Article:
Books & Magazines


A Dog Walks Into A Nursing Home by Sue Halpern

Pros: Pransky, Nursing home residents, Halpern’s writing, Humor
Cons: Wish all nursing homes were as progressive as the one in this book

Sue Halpern needed to reinvent herself. It was time. Pransky, her intelligent and active labradoodle was bored and also needed a job and reinvention. Pransky was a service dog failure, not because she couldn’t learn but because she couldn’t quit shedding, but Halpern thought she might be halfway to being a therapy dog. They reinvented themselves as a nursing home therapy dog pair.  She was good; Pransky turns out to be phenomenal with the empathy and knowledge that let her know what people needed from her.

This lab is also bored and ready to help -- she's looking to be reinvented.
This lab is also bored and ready to help — she’s looking to be reinvented.

A Dog Walks into a Nursing Home follows Jane Pauley’s book,Your Life Calling: Reimagining the Rest of Your Life, where one small section briefly described Sue Halpern’s story. I was, nonetheless intrigued and really wanted to know more. My dog is smart and bored and she also sheds. I’m looking for a way to reinvent myself in a meaningful way that contributes to society. I was, however, quite impressed by Pransky’s responses to the various residents she met.  I was also quite impressed by the insight provided by Halpern, not as much with her story about her dog but with her profound insight into nursing homes and the residents.
Pransky jumping up into the bed of a dying resident and just lying there offering all the comfort she could with her stillness and her presence said so much about the value of an extraordinary therapy dog. Jon Katz’s dog, Izzy, in his book not only introduced me to the value of therapy dogs in nursing homes but sold me completely on the benefits. Again, the dog knowing when to move close in created an unforgettable moment.

We should all be so fortunate.

If looking for a story about an amazing dog you’ll find it in A Dog Walks into a Nursing Home but this offers much more – her story is also about the people she meets, their struggles and their responses to Pransky. She introduces us to them with humanity and an unusually high level of warmth. It’s also a witty and compassionate look into a nursing home’s daily activities with staff and residents. This is a remarkable home and does not present itself as dark and dreary but instead a place where the staff is very involved with the residents and helping them enjoy their lives.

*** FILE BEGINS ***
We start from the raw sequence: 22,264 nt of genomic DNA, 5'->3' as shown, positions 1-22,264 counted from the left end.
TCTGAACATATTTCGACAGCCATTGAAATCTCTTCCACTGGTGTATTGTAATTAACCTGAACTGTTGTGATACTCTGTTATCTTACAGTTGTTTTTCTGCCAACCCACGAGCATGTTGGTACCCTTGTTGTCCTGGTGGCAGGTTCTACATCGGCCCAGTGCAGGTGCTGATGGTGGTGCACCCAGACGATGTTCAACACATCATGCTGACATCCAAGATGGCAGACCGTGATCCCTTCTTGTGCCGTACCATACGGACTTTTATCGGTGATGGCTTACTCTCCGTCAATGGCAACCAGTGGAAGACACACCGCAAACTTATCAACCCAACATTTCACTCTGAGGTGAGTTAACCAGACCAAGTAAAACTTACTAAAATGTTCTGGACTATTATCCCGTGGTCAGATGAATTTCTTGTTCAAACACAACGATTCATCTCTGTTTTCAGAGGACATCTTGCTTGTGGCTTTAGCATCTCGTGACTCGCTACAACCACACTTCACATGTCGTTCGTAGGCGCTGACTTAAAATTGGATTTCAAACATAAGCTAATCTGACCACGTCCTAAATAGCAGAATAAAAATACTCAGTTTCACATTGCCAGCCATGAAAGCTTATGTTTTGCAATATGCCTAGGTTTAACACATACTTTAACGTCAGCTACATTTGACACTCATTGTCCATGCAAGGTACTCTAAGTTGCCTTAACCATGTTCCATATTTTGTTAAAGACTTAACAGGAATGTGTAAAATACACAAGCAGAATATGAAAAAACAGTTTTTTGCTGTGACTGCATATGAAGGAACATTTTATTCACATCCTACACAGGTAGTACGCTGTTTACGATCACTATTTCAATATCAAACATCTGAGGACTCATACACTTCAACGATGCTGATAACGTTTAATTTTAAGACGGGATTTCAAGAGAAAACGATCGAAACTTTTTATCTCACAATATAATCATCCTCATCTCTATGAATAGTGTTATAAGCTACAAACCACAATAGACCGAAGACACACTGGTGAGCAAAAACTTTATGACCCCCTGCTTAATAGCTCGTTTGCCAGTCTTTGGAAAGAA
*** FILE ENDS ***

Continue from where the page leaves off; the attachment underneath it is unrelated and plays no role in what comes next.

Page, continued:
Halpern shares philosophical thoughts and skillfully organizes this around seven familiar virtues common to most religious beliefs: love, hope, faith, prudence, justice, fortitude and restraint. She seasons the virtues and stories with ethics and thoughts from a variety of philosophers including Plato, Aristotle, and Saint Augustine as well as a few more recent thinkers.
Beginning with the concept, proceeding through some training (and cheating), and continuing through several years of regular Tuesday visits (if it’s Tuesday it must be Pransky’s day), we learn how valuable the nursing home residents are for Sue and Pransky – we also learn how very valuable they are to the residents. Halpern proves a talented author, with an enjoyable sense of humor, while Pransky demonstrates amazing compassion. Their book and collection of stories provides a lot of endearing thoughts on aging, companionship, and the value of our lives. I finished this admiring the two but also considering what awaits my generation as we reach the age of the nursing home’s residents.